That Time in Morocco

I’ve been looking up camping this week and got reminded of my time in Morocco. I  made a detour to Marrakesh 3 years ago and heard so much positive things about the place. It was supposedly a good introduction to how Africa is and words like ‘exotic’, ‘flavor’, ‘atmosphere’ were thrown around so much around the internet that I really did buy into it.

In retrospect, the main thing that ruined the trip for me was the heat. In Singapore, we’re perpetually in a high-humidity, 26-32 degrees Celsius type of weather but that has no competition for the type of heat you’d get in the Sahara in the middle of summer.

The thing is, you usually look up your next accommodation from the comforts of an air-conditioned couch even in a hostel. You’ll be munching on some chips, surfing the net and EVERYTHING YOU SEE looks great. If your hostel looks like this, you’d think words like ‘exotic’, ‘chill’, ‘atmosphere’.

Holy crap hot

I had stayed in a really budget ‘hostel’ in Marrakesh which is really a riad. Riads are basically houses built around a courtyard in the middle which is supposed to disperse heat from the surrounding rooms. In the riad I was at, there was no aircon and there was ONE fan to share in the room. It was also 40 degrees and I swear I’ve never in my life experienced air that still. There was a steadfast blanket of heat around me and it’s made worse by the thick carpeted mattresses that we slept on. Read the rest of this entry »

The Fallacy of Travelling Cheaply

I’m inspired to write this after reading a bunch of “How to travel <insert geographic area> for under US$50 a day!” posts. The bulk of them talk about how you can live off hot dog buns and the worst of them mention cheating on train/bus fares. The more reasonable ones talk about not entering much-hyped sites with a crazy entrance fee and to walk in some (free) park instead or to hang out with fellow travelers because the writers are ‘people persons’ which is still kind of debatable if you’re actually attracted to the spot by well, the sights.

Truth is, travelling is really not that expensive. I’d be quite hard-pressed to think of an instance where I had to spend more than US$50 a day on average including accommodation and sometimes, even airfare. I’ve been backpacking quite a bit over the last years and I daresay I spend less on some vacations than I would if I were to stay put. That’s including airfare. Here’s a list of what I do. (All prices stated in USD for convenience) Read the rest of this entry »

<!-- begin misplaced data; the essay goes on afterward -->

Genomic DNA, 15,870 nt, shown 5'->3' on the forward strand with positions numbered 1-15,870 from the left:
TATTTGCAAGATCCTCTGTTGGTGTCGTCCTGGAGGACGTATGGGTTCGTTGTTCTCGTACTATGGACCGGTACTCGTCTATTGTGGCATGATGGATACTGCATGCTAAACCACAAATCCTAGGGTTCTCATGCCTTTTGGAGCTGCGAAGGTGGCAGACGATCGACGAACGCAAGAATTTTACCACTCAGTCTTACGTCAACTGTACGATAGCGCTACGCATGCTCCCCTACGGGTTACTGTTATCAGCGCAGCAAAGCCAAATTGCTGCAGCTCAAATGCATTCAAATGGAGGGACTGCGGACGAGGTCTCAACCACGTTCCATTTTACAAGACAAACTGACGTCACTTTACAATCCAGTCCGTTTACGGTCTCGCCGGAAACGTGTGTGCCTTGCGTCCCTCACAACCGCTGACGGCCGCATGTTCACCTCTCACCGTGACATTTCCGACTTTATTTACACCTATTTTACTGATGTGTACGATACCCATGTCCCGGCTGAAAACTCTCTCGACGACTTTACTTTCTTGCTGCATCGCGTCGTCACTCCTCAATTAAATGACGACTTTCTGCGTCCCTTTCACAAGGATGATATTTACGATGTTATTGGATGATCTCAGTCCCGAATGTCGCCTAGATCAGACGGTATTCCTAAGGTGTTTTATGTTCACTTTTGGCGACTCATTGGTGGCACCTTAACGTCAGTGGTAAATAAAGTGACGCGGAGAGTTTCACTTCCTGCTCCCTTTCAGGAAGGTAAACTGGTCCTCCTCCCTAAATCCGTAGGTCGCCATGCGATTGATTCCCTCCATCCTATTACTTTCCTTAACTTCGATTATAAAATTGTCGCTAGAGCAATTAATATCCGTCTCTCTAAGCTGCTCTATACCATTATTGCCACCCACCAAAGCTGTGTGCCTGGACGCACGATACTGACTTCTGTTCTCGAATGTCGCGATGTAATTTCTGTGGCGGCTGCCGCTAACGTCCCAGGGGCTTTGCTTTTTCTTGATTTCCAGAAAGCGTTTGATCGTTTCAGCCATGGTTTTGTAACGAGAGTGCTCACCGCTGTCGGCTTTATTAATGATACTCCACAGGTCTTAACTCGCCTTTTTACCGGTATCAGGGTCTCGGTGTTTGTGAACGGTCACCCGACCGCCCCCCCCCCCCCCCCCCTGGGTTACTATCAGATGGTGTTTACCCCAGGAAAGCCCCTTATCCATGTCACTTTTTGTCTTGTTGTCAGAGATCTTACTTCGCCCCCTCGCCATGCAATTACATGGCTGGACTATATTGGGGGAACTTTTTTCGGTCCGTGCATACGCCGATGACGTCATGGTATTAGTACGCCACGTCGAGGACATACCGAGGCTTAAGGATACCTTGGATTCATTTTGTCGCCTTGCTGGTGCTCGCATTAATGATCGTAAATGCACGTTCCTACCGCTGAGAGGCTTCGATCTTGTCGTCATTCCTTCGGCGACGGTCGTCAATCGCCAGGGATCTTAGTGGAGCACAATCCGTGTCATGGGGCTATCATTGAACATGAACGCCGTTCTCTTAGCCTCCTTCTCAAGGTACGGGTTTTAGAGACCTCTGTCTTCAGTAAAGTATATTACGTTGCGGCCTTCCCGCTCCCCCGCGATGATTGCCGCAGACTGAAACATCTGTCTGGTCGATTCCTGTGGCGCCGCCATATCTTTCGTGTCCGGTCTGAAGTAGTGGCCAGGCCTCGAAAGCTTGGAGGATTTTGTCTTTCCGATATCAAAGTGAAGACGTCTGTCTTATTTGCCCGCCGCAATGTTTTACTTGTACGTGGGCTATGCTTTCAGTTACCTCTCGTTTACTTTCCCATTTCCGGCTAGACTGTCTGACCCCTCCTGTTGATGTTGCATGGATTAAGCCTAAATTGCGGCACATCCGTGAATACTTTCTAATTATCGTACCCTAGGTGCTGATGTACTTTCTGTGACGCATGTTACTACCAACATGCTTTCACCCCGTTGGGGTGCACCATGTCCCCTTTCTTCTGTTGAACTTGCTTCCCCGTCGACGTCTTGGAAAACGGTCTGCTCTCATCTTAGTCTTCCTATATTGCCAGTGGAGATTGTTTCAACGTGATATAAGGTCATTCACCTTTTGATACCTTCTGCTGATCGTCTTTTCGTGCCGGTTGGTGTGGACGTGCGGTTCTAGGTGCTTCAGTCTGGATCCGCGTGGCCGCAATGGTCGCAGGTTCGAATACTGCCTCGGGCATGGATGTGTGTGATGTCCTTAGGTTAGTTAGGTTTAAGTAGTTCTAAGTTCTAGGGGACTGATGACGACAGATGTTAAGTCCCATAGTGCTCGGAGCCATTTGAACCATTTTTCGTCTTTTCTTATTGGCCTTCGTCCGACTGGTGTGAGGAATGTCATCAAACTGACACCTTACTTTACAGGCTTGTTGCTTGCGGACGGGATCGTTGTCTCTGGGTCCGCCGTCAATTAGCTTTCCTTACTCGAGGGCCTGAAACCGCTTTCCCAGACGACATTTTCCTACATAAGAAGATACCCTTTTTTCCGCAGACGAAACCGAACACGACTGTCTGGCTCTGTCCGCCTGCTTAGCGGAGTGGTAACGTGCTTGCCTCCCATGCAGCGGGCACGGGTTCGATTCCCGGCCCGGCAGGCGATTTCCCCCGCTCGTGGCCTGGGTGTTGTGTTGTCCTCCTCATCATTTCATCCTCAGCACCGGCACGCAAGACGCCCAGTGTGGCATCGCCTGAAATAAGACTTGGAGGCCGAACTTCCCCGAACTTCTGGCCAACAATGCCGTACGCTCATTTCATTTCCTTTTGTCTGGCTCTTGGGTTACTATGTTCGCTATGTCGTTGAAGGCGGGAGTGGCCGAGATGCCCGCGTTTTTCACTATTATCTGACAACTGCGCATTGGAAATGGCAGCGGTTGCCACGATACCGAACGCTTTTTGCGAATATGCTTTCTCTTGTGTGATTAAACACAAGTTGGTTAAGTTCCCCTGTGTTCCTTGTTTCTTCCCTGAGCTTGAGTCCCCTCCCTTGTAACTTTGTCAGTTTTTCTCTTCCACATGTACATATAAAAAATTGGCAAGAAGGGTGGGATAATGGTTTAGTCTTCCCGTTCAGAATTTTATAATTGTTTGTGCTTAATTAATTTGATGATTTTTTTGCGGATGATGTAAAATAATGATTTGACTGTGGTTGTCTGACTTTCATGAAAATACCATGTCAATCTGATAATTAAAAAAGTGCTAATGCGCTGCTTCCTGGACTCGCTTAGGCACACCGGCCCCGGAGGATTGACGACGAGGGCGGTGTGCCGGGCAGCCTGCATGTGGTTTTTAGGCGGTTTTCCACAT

Baseball and Being Chinese in Yokohama, Japan

In Junior College (that’s the last year of high school in the US), I wanted to join the hockey or baseball teams. The practice days happened to both fall on the same day on the day I had lessons so it didn’t happen. I’d later go on to play a good amount of unicycle hockey in my adult life but I never managed to get into baseball. I think I got interested in it from how fun it seemed in Peanuts strips and when I was in San Francisco two years ago, I made plans to go to a game. Someone in the office had free tix too but I had work so I had to miss it and then tickets were out.

Since I didn’t have much plans in Tokyo sans unicycle, I made a point to get tickets to a Yokohama game.

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Yea, I do star Yokohama.

I loved it. I paid probably around US$60 for a ticket but I didn’t know how good my seat was until I got there and I was this close to the field. In the west you’d have hot dog stands all around but since it is Japan, the kiosks and food booths were selling… bento sets. Beer babes were obviously a global phenomenon. If you brought beer to the game, there are tables around the entrance with plastic cups so you can transfer them over; it’s quite amazing how organized the Japanese are. Read the rest of this entry »

Kamakura, Japan

It’s never occurred to me to explore the outskirts of Tokyo before and since I didn’t have a plan outside of the Tokyo Game Show, I thought I should bring my unicycle along and ride some trails.

Unfortunately, a week before I flew, a typhoon hit Tokyo, flooding the northern areas. The trains to Nikko were stopped until further notice when I was there and there were fears of landslides in the more mountainous terrain. I left my unicycle at home.

It’s unfortunate though because Kamakura would have been perfect for riding.

Located just 2 hours south of Tokyo (and connected directly from Narita), Kamakura is best known for the giant Buddhist statues around town. Most of the tourist spots are quite spaced out – close enough to walk but far enough to take up the bulk of your time. In short, it’s a great place if you’re looking for a good workout.

Kamakura

The Goddess of Mercy, mercifully perched on a hill.

I rented a bike on one of the days when it wasn’t pouring and I’m still amused at my inability to ride a bike properly. My biggest problem is in navigating the narrow walkways and judging how wide I am, a problem which the locals obviously don’t face since they’re all charging at me at full speed. I wish I had my uni. Read the rest of this entry »